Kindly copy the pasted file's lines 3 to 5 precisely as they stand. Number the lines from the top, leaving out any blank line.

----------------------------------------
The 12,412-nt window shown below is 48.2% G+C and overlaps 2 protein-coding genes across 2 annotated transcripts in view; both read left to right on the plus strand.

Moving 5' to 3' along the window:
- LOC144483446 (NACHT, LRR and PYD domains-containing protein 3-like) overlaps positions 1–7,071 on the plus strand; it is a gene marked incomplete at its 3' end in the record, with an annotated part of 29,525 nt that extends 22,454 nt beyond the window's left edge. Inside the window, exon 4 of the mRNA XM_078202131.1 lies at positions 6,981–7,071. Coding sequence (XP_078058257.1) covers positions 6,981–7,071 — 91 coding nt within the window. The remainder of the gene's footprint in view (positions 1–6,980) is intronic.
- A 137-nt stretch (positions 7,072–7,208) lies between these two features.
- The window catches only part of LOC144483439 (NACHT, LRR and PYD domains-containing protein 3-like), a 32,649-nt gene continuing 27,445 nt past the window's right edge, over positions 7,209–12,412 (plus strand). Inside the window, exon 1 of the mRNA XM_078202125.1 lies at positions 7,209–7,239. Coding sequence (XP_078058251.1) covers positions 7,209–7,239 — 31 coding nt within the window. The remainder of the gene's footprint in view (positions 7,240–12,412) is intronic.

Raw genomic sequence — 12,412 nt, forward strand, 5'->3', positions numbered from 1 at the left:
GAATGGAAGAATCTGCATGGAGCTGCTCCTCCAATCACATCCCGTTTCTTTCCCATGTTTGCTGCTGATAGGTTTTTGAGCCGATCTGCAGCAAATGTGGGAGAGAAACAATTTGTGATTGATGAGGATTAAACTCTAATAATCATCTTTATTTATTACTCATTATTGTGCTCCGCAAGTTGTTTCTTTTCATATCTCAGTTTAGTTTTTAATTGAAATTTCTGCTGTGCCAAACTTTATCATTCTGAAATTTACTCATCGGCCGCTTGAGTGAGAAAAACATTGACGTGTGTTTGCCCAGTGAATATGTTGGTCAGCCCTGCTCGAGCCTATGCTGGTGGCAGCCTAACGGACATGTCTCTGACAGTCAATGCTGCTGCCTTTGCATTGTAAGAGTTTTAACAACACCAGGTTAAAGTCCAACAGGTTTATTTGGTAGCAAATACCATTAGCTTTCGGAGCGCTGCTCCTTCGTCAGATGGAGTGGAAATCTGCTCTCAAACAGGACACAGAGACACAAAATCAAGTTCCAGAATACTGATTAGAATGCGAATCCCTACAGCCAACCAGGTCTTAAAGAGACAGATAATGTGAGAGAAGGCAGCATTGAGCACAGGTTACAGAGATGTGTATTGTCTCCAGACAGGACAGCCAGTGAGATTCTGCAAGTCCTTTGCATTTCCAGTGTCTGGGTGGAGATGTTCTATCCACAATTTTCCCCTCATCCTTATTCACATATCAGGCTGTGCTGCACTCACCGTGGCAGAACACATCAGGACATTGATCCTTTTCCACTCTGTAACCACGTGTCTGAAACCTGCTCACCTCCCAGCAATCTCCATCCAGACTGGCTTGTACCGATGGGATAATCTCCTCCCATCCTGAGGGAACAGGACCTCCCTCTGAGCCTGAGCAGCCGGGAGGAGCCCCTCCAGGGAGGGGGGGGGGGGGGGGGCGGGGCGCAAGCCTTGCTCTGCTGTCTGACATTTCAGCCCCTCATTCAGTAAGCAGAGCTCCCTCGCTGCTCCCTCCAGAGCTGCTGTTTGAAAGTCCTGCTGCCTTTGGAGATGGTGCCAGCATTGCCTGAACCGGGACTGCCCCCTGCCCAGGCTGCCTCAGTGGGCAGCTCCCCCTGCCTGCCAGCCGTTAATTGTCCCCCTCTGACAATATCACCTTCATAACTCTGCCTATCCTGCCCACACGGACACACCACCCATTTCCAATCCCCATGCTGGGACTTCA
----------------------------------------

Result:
- LOC144483446 (NACHT, LRR and PYD domains-containing protein 3-like) overlaps positions 1–7,071 on the plus strand; it is a gene marked incomplete at its 3' end in the record, with an annotated part of 29,525 nt that extends 22,454 nt beyond the window's left edge. Inside the window, exon 4 of the mRNA XM_078202131.1 lies at positions 6,981–7,071. Coding sequence (XP_078058257.1) covers positions 6,981–7,071 — 91 coding nt within the window. The remainder of the gene's footprint in view (positions 1–6,980) is intronic.
- A 137-nt stretch (positions 7,072–7,208) lies between these two features.
- The window catches only part of LOC144483439 (NACHT, LRR and PYD domains-containing protein 3-like), a 32,649-nt gene continuing 27,445 nt past the window's right edge, over positions 7,209–12,412 (plus strand). Inside the window, exon 1 of the mRNA XM_078202125.1 lies at positions 7,209–7,239. Coding sequence (XP_078058251.1) covers positions 7,209–7,239 — 31 coding nt within the window. The remainder of the gene's footprint in view (positions 7,240–12,412) is intronic.